Here it is: the definitive guide to managing your time and getting everything done, with time left over to spend time with family and catch up on the TV shows you’ve been meaning to see. You’ll do more and do it better, and people will marvel at how you’re seemingly able to do it all without breaking a sweat.
closeup of the hands of a young caucasian man holding a clock which is being adjusted backward or … [+]
So perhaps that isn’t exactly true. If there were some foolproof method of managing your time, surely someone would have figured it out by now and made hundreds of millions on the book and lecture circuit. The unfortunate truth for entrepreneurs and founders is that there’s probably no surefire way to organize your day and expend your time that gets everything you want to do done and leaves hours left over for rest and relaxation. All any of us can do is our best to maximize the time we have, and to try and limit the amount of it we spend at work in a way that prevents us from becoming a mere rumor to our families. While there’s no right answer, there are things we can remember that can help us to be better and do better when it comes to managing our time.
Limit your email tIme. If there is any greater time suck than email, it’s yet to be invented. (Though I’m sure Silicon Valley remains hard at work on it at present.) Writing emails, reading emails, answering emails; all seem designed to eat at your day until you look up at the clock and find that the hours have disappeared and you’ve done none of the things you set out to when you woke up. Somehow our greatest tool for communication has come at the expense of productivity. As pleasurable as it is to imagine actually doing, we can’t ditch email entirely, at least if we hope our businesses to remain a viable concern. But we can change how we email, and our relationship with email.
Having set periods of time when you read and respond to emails might seem to some to be a step towards acting like a conceited, self-regarding genius entrepreneur type, particularly if you’re of a type that has courtesy and politeness drilled into the fiber of your being. But it’s not discourteous to value your own time, and it’s not that you’re ignoring their emails entirely. Emails are meant to be a tool that works for you, not the other way around; upending that unhealthy relationship is one way to liberating your time for other tasks.
Get off the phone. As with email, the phone can be a similar drag on your time if you allow it to be. For all the ways in which phone calls have become an artifact in everyday life, they remain very much alive and vital in the world of business. We’ve undoubtedly encountered people in our dealings who are eager to “jump on a call” to talk over any point that requires anything over a couple sentences to describe in an email. They’re phone call people, in stark contrast to the way that many of us are definitely not, especially ones that seem entirely superfluous, and if we accede to every request we’re spending our days on the phone.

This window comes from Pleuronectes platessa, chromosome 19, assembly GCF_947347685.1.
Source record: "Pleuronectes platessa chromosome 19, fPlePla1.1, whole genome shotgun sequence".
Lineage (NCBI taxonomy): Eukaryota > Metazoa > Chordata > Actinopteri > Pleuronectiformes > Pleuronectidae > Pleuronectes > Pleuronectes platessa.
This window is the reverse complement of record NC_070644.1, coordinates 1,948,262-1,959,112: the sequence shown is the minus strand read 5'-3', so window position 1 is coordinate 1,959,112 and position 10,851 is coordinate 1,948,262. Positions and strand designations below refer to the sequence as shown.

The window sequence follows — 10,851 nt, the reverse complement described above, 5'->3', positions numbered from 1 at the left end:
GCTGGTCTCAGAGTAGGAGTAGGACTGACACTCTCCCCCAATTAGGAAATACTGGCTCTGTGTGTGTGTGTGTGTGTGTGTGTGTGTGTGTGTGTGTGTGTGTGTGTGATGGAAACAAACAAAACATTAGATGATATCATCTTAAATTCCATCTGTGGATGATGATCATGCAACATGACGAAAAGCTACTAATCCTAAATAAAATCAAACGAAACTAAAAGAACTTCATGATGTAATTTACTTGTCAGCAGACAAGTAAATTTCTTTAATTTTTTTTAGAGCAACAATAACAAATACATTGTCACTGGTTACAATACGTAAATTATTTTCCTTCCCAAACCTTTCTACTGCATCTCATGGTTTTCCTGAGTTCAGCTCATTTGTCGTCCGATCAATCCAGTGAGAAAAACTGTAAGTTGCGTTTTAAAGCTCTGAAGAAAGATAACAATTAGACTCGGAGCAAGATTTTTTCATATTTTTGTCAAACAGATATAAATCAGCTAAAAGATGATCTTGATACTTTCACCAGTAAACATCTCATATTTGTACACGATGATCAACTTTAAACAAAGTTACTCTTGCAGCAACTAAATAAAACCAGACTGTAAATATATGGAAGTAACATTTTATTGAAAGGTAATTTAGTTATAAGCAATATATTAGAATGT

So we have to learn to say “no”, or at least to add “no” into the mix with “yes”, when anyone and everyone wants to set up a call to discuss whatever the matter at hand. Some things require a phone call and others don’t, and while it might be the job of the other party to spend their day making calls, it’s not yours, and you’ll do well to remember that the people you owe your time are usually the ones within your building.
Clear your meetings. Remember when I said that emails were the greatest time suck ever perpetrated upon the office worker? Meetings give email a run for its money as a thief of both time and joy. Meetings pair the insistence of email with the schedule-filling of phone calls to create its own unique entity that consumes working hours at an alarming rate. As with either emails or phone calls, there are of course good and necessary meetings, ones where important matters are hashed out. But meetings can become something thrown at a problem, used as an option of first resort and a quick and easy answer to any issue or problem. The mere act of having a meeting feels like you’re accomplishing something, even if you’re deciding nothing.
Get rid of unnecessary meetings. It’s really that simple. Does this meeting serve a purpose? Is it going to accomplish anything? Does it spark joy? If not, then it needs to go. It’s not as though you or your team can’t talk or interact outside of the formal confines of a meeting, or that others can’t meet on their own if needed. For your own sanity, and the sake of your valuable time, only set the meetings that you need, with definitive time boundaries.
These tips shouldn’t come to anyone as particularly revolutionary; odds are you’ve had similar thoughts or read advice of the like, even if you’ve not acted on it. Hopefully, it serves to reinforce those thoughts and messages and gets you to take action in the direction of decluttering your workday. By doing less, you can hopefully accomplish more. #onwards.